The legislation violates freedom of speech and the Communications Decency Act, says Airbnb.
Home-sharing company Airbnb isn’t happy about a potential New York law and is prepared to take it the courts.
This week, the company sent a letter to New York Gov. Andrew Cuomo notifying him that if he signs a recently passed bill into law, it will sue the state. The bill in question, passed by both the New York Assembly and Senate earlier this summer, would impose steep fines on people advertising short-term rentals that violate New York City’s rules that prohibit rentals for less than 30 days without the host present.
“The Bill would subject parties to draconian fines that would lead to financial duress for the Airbnb New York host community,” says Airbnb general counsel Rob Chesnut in the letter. “The proposed amendments are not only unwise, they violate both federal law and the United States Constitution.”
Get Data Sheet, Fortune’s technology newsletter.
Airbnb makes a few arguments against the bill, according to Chesnut’s letter. First, it believes that the bill’s language doesn’t distinguish between the hosts and the service on which they list their short-term rentals. In turn, this means it would be in violation of Section 230 of the Communications Decency Act, which prohibits legislators from sanctioning websites for content posted by its users. The city of Anaheim, Calif., against which Airbnb filed a lawsuit, recently reversed course and said it would not enforce sanctions against home-sharing sites like Airbnb and HomeAway, conceding that it would go against the Communications Decency Act.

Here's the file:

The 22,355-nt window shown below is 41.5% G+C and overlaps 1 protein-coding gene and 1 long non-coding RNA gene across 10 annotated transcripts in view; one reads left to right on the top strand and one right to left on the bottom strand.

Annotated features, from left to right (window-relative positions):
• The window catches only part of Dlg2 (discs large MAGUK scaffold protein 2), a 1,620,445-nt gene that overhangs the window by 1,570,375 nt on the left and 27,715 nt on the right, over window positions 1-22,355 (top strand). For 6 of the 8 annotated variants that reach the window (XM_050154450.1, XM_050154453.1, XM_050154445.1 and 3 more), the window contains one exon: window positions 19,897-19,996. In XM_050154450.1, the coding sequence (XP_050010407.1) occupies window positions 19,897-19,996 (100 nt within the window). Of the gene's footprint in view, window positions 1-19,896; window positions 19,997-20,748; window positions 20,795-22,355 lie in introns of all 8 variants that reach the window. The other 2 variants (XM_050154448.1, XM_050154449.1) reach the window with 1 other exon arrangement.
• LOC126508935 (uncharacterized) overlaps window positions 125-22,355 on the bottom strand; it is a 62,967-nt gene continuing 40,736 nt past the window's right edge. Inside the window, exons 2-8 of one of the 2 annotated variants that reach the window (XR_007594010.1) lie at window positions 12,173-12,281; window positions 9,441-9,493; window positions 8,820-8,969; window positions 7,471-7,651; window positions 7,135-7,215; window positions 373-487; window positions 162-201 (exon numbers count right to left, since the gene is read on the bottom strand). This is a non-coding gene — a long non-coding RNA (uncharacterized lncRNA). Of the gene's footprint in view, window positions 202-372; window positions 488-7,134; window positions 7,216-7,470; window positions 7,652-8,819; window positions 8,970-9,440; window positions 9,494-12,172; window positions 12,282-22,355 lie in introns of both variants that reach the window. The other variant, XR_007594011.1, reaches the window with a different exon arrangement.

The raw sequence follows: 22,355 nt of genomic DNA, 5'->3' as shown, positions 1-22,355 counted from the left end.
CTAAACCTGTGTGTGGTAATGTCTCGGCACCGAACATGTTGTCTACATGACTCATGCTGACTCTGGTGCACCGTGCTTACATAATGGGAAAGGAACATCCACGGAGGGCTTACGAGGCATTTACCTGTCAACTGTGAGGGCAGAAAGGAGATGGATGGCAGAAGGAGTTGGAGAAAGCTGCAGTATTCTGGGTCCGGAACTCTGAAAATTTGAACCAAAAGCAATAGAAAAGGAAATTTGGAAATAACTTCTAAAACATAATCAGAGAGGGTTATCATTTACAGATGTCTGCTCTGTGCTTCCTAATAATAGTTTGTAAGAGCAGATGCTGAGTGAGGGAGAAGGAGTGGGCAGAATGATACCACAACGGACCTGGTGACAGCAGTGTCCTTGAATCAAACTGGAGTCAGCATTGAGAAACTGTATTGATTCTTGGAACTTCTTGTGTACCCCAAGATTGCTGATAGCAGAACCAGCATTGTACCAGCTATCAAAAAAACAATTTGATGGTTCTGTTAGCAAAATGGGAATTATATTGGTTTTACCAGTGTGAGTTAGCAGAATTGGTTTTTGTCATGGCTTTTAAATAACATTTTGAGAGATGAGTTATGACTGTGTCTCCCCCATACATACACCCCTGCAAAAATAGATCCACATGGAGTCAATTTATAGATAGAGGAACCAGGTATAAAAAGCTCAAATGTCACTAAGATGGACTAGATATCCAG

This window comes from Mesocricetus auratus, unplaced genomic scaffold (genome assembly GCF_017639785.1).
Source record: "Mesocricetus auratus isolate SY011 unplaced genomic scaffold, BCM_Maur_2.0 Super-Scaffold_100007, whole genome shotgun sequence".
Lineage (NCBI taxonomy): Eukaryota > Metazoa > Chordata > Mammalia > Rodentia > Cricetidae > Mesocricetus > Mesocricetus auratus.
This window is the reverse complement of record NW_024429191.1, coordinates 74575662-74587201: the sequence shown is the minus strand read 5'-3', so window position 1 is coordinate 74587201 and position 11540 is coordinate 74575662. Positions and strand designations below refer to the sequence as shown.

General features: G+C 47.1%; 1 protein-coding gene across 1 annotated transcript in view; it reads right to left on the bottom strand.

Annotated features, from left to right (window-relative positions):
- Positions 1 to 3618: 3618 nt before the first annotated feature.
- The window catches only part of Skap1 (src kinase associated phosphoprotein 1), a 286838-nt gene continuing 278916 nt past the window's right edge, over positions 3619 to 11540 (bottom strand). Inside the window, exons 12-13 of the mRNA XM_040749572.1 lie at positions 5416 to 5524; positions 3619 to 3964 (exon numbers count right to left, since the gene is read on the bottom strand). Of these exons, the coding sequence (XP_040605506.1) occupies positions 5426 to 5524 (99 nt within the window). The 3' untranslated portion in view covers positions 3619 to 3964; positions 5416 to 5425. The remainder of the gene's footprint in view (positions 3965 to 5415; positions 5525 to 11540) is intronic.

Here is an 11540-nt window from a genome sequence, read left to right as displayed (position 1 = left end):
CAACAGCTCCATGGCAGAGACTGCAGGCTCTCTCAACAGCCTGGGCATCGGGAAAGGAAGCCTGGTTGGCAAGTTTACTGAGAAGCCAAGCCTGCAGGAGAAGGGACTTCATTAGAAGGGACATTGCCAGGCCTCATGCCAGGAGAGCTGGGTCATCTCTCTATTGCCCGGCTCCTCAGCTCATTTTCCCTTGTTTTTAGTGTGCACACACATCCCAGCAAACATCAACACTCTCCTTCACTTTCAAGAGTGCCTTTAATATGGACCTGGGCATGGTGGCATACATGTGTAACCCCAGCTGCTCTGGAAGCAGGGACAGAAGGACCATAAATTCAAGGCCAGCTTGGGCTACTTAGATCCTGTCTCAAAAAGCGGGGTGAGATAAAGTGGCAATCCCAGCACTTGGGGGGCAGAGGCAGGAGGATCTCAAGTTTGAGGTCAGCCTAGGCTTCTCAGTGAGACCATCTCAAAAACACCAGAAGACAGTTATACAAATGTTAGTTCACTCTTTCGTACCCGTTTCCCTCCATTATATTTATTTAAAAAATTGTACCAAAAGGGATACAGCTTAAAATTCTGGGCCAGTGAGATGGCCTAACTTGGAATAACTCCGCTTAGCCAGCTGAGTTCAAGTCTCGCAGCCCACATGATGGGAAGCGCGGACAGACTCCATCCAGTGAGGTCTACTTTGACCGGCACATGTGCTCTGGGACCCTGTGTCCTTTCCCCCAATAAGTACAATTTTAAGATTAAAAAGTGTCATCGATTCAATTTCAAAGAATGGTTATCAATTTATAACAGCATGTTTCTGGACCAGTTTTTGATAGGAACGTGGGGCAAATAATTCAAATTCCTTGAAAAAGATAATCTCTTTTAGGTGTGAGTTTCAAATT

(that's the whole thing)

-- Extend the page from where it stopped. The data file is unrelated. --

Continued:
Airbnb also argues that the proposed New York bill also violates the First Amendment’s freedom of speech, though this may not be so simple in the case of commercial speech about an illegal activity (illegal listings in New York City). Moreover, Airbnb says that the proposed bill violates the Fourteenth Amendment’s Due Process Clause, as it would trigger penalties against hosts and listing services without the parties knowing that a listing was not compliant with short-term rental laws.
Proponents of the bill, however, view it as merely enforcing existing laws. “The bill says: You can’t advertise an illegal activity,'” Assemblywoman Deborah Glick, a Manhattan Democrat who supported the bill, told the Wall Street Journal in June. “I don’t know what the big confusion is.”
Airbnb Is Still Trying to Resolve Its Legal Issues in New York and San Francisco
Last month, a group including big names like actor and investor Ashton Kutcher, PayPal co-founder and investor Peter Thiel, and Facebook co-founder Chris Hughes, sent a letter to Gov. Cuomo urging him to veto the bill.
In June, Airbnb filed a lawsuit against its hometown, San Francisco, after the city’s Board of Supervisors approved new rules that would impose steep fines on services like Airbnb if they list rentals that don’t follow short-term regulations. Airbnb made similar arguments, citing the Communications Decency Act and the First Amendment’s freedom of speech protection.
Speaking at Fortune‘s Brainstorm Tech conference in Aspen, Colo. in July, Airbnb CEO Brian Chesky downplayed the significance of the company’s regulatory battles in San Francisco and New York, noting they’re only a tiny part of Airbnb’s revenue. However, he admitted the two cities are very dear to the company’s community of hosts and guests, which is why Airbnb is spending so much time and energy there.